He’s back, almost two years later. Everyone is unsure how to feel. Happy, at first. Excited for some amount of joy, eager to soak any of his sunshine in during the dark times. Confused, unsure, hesitant, guilty.
Was he guilty? If she thinks so, does it matter? What matters? Does he still matter to us? Are his words still important? Can a man be separate from his work? Am I?
He painted in rainbows, in sunshine, in colors so bright they might still blind us from our harsh realities.
It’s been more than a decade, more than a moment, more than that night we sat together in the same room and thought about the same things. But he was with other people in other rooms, too.
We move on.
There are seedlings growing in the sunshine on my balcony. Sunshine itself is sadly not enough for you and I to grow. Apart or together.
They abuse the colors of the rainbow to make money, to spread fear and misinformation, to tell truths we may or may not need to hear. There is very little silence. Here, too.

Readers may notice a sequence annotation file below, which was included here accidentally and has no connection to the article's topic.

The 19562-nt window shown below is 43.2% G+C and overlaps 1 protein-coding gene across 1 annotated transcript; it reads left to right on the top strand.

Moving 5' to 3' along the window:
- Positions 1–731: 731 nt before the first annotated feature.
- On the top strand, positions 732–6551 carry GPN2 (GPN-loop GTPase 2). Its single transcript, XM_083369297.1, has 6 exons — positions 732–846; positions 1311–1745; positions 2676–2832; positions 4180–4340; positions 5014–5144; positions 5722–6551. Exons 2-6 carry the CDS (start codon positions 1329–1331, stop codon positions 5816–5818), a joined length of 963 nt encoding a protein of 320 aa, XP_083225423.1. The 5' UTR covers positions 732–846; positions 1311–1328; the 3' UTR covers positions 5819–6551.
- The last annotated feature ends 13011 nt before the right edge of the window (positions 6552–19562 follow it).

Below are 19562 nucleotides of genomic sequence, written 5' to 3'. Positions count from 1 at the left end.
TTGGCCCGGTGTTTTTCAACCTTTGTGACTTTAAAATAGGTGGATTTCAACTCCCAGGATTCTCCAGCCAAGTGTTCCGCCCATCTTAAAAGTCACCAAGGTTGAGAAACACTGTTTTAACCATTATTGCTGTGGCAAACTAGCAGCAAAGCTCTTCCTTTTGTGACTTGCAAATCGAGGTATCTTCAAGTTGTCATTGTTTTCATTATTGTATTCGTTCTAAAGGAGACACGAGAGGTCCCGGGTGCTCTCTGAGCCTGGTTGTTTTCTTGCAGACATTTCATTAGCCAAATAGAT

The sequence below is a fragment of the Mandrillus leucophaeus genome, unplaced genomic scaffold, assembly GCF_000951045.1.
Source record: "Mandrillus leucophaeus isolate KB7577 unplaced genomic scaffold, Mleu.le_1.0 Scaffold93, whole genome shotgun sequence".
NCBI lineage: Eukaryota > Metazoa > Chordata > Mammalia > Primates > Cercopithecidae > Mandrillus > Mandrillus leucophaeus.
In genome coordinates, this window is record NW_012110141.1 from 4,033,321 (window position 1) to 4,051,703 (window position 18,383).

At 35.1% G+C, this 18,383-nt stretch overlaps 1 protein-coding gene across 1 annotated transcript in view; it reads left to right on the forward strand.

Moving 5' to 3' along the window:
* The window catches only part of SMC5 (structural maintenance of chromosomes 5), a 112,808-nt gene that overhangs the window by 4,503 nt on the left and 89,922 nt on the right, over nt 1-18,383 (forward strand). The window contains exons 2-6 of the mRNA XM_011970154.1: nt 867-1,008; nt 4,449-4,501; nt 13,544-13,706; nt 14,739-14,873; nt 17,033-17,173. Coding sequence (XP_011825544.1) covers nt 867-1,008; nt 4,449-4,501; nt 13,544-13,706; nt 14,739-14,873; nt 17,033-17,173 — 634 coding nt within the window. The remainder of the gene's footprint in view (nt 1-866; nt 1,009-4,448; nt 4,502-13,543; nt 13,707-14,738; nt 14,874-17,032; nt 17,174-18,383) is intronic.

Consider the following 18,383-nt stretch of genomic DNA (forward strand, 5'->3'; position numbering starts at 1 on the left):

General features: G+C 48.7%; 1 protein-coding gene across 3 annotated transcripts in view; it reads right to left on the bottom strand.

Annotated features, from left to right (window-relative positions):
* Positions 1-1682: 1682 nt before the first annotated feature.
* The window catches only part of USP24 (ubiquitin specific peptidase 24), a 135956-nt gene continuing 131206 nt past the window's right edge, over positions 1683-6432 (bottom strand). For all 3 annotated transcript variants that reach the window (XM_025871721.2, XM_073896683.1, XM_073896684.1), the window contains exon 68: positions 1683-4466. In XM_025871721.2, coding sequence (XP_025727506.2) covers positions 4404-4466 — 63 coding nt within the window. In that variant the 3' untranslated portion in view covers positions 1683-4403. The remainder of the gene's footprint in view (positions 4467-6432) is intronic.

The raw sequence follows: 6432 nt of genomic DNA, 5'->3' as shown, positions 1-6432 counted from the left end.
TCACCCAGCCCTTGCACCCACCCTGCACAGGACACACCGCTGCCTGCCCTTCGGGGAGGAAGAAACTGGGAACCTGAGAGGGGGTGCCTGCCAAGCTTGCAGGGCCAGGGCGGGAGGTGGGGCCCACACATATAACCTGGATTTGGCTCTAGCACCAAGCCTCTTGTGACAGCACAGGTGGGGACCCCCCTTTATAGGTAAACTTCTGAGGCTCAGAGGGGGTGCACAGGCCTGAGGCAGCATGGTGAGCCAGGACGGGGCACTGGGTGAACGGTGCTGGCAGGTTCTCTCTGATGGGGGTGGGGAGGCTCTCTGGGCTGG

Writing is speaking. Speaking is wind rushing out of your lungs, through your vocal cords, over your teeth – back into the air. Release it all.
There is very little space, now. Too many people stuffed in too many homes. Don’t spread anything. Keep quiet. Share nothing. Don’t move. Stay still.
Yes, you’re all special. Loud and terrible beings. Your mother is the worst, your dog is the cutest, your life is the most important. Here, too.
It is warmest in the sunshine next to the window. From there you can look out onto the street, watch the people riding their bikes, buying fresh bread, holding hands.
It’s always been very distant. There’s never been a goal. I’ve never been part of it.
He’s back, feeling not too bad about any of it. He tells us he’s learned a lot about himself. Is that possible? Do we care?
Everyone is very tired. They nap in the sunshine, in the quietness, next to the colors of life.
The old man walking down the road calls to his little dog: Come, come here.